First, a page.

An interview with a park champion in the California State Legislature – Assemblymember Ash Kalra  | Cal Parks

An interview with a park champion in the California State Legislature – Assemblymember Ash Kalra 

California State Parks Week celebrates the amazing diversity of California’s state park system and the people who visit and help protect these iconic places. On Partnership/Volunteer Day, we amplify the importance partners play in stewarding the California state park system. These partners include the California State Legislature. The California State Legislature creates public policy through legislation and the state budget that affect conservation, funding, and equitable access to state parks. 

Assemblymember Ash Kalra is one park champion in the Legislature who is serious about ensuring access to nature is equitable. Kalra is authoring Assembly Bill 30, legislation to promote outdoor equity. This bill makes it the policy of California that all Californians have safe and affordable access to nature when the state is making budget and infrastructure decisions. California State Parks Foundation supports this legislation and is advocating alongside Kalra. 

Kalra represents East San Jose, a community he has lived in since he was a young child. He is a member of the Assembly Water, Parks, and Wildlife Committee, the first Indian American to serve in the California State Legislature, and a vegan who loves to cook. Before taking office, he was a Deputy Public Defender for Santa Clara County for 11 years. Learn more about why Kalra is a passionate partner for equitable access to parks below.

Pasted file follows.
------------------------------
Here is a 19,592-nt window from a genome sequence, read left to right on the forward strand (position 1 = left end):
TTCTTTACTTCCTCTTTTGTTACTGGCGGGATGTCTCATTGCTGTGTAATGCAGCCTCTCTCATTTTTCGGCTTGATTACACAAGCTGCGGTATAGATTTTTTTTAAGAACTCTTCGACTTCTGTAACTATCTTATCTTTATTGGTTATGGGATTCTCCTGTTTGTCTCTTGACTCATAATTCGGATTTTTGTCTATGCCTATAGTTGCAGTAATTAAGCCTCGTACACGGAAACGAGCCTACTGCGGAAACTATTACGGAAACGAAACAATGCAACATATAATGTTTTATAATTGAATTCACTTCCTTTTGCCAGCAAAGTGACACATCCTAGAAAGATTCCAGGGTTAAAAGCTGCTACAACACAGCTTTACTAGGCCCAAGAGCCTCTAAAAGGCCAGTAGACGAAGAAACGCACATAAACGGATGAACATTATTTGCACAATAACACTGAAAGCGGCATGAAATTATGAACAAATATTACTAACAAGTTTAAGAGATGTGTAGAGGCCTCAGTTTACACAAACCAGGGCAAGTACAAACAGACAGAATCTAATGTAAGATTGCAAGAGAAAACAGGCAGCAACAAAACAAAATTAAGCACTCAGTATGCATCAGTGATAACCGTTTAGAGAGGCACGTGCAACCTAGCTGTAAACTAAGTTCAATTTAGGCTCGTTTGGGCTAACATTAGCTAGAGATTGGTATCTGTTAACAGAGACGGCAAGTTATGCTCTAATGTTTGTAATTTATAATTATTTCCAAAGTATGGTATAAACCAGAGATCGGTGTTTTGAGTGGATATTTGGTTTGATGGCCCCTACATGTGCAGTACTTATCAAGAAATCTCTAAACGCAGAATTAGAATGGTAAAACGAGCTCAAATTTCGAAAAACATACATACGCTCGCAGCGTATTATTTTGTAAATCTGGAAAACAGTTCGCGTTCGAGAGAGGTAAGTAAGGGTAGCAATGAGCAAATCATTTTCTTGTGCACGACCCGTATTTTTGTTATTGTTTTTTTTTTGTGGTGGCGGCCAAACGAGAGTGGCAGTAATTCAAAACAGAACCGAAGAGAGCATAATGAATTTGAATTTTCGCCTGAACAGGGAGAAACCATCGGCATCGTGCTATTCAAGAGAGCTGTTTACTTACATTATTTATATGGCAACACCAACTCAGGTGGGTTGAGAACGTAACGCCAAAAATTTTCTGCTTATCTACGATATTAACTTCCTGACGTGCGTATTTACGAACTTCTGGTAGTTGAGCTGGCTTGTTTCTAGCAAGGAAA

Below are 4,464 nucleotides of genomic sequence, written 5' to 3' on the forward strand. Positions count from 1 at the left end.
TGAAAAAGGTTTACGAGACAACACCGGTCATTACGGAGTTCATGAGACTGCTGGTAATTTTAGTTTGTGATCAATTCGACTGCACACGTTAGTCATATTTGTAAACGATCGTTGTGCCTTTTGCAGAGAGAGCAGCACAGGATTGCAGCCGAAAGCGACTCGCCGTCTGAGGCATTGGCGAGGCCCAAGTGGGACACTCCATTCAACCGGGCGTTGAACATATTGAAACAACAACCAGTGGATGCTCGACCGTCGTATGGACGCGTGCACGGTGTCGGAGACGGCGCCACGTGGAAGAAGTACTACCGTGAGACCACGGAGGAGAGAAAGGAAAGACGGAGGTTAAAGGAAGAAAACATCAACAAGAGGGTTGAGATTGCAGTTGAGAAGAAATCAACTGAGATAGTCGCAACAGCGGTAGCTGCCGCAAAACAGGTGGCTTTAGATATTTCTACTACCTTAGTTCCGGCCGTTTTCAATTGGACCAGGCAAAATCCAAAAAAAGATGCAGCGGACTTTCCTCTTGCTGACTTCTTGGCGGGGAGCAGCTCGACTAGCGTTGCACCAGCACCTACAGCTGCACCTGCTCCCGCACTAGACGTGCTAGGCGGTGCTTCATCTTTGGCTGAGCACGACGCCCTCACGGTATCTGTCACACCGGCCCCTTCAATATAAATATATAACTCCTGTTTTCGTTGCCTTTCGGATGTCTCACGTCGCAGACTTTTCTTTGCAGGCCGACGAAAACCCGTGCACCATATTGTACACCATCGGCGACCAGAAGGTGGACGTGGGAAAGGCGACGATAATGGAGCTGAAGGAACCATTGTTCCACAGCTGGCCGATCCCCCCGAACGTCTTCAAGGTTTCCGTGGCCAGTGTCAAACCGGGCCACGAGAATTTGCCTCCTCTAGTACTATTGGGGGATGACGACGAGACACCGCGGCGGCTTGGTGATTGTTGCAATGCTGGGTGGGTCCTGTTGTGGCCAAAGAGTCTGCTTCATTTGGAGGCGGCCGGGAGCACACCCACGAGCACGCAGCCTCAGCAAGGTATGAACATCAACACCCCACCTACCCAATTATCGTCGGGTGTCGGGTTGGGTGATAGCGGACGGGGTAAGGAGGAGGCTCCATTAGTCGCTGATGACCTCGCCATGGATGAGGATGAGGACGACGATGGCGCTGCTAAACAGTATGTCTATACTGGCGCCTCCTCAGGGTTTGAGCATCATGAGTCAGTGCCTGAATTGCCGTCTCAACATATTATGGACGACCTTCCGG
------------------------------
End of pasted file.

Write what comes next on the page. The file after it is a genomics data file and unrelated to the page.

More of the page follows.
California State Parks Foundation: Why are you personally passionate about promoting outdoor equity? 

Assemblymember Ash Kalra: I think access to nature is a social justice issue. When you think intersectionally, it crosses racial and socioeconomic boundaries… The same communities that struggle with economic despair or over policing are the same communities that have a lack of access to nature. 

 

Woman wearing backpack walking through forest trail during the morning.

California State Parks Foundation: What drew you to author Assembly Bill 30? 

Assemblymember Ash Kalra: When we are protecting open spaces often times … there is a distinct racial and economic disparity in those that are using beautiful open spaces we are protecting. It is not good enough to say we are going to protect and create more open spaces, we have to be intentional about ensuring that all California families have equitable access to those spaces, as well. 

 

Pathways to parks

California State Parks Foundation: What suggestions do you have for non-profits and the state agencies and departments trying to reduce barriers to nature for nature deprived communities?  

Assemblymember Ash Kalra: Non-profits working on the ground are critical for this work whether they are working on open space, creating more parks, urban greening, or tree planting. For them to be effective they need to bring in community leaders and neighborhood leaders that are in the most effected neighborhoods. It can’t be about us talking to the audience that we are trying to uplift, but having that same audience … do the leading in terms of telling us what they need. 

 

California State Parks Foundation: What is your favorite California state park? 

Assemblymember Ash Kalra: My favorite state park is Henry Coe State Park. Although it is not in my district today, if I am fortunate enough to get reelected it will be in my future district. It is a wonderful state park, very close to the urban center of Santa Clara County. 

 

To keep up to date on Assembly Bill 30, follow California State Parks Foundation on Twitter @calparks or check out our legislative agenda at https://www.calparks.org/legislative-agenda. 

 

Why are you personally passionate about promoting outdoor equity?